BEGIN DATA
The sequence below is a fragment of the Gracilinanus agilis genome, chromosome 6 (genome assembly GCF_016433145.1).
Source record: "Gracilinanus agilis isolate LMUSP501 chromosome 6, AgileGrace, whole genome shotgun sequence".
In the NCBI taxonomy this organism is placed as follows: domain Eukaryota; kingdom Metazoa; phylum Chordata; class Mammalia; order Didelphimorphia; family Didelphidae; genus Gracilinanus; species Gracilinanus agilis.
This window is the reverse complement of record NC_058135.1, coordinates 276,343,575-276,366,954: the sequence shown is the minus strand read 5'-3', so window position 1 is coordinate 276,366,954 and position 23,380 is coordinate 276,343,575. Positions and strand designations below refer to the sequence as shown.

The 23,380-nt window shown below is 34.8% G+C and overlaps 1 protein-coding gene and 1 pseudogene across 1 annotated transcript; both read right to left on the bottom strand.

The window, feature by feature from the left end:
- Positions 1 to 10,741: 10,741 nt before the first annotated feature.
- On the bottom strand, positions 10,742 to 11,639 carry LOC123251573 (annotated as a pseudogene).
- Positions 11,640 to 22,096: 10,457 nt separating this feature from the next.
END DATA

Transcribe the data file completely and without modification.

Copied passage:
The sequence below is a fragment of the Gracilinanus agilis genome, chromosome 6 (genome assembly GCF_016433145.1).
Source record: "Gracilinanus agilis isolate LMUSP501 chromosome 6, AgileGrace, whole genome shotgun sequence".
In the NCBI taxonomy this organism is placed as follows: domain Eukaryota; kingdom Metazoa; phylum Chordata; class Mammalia; order Didelphimorphia; family Didelphidae; genus Gracilinanus; species Gracilinanus agilis.
This window is the reverse complement of record NC_058135.1, coordinates 276,343,575-276,366,954: the sequence shown is the minus strand read 5'-3', so window position 1 is coordinate 276,366,954 and position 23,380 is coordinate 276,343,575. Positions and strand designations below refer to the sequence as shown.

The 23,380-nt window shown below is 34.8% G+C and overlaps 1 protein-coding gene and 1 pseudogene across 1 annotated transcript; both read right to left on the bottom strand.

The window, feature by feature from the left end:
- Positions 1 to 10,741: 10,741 nt before the first annotated feature.
- On the bottom strand, positions 10,742 to 11,639 carry LOC123251573 (annotated as a pseudogene).
- Positions 11,640 to 22,096: 10,457 nt separating this feature from the next.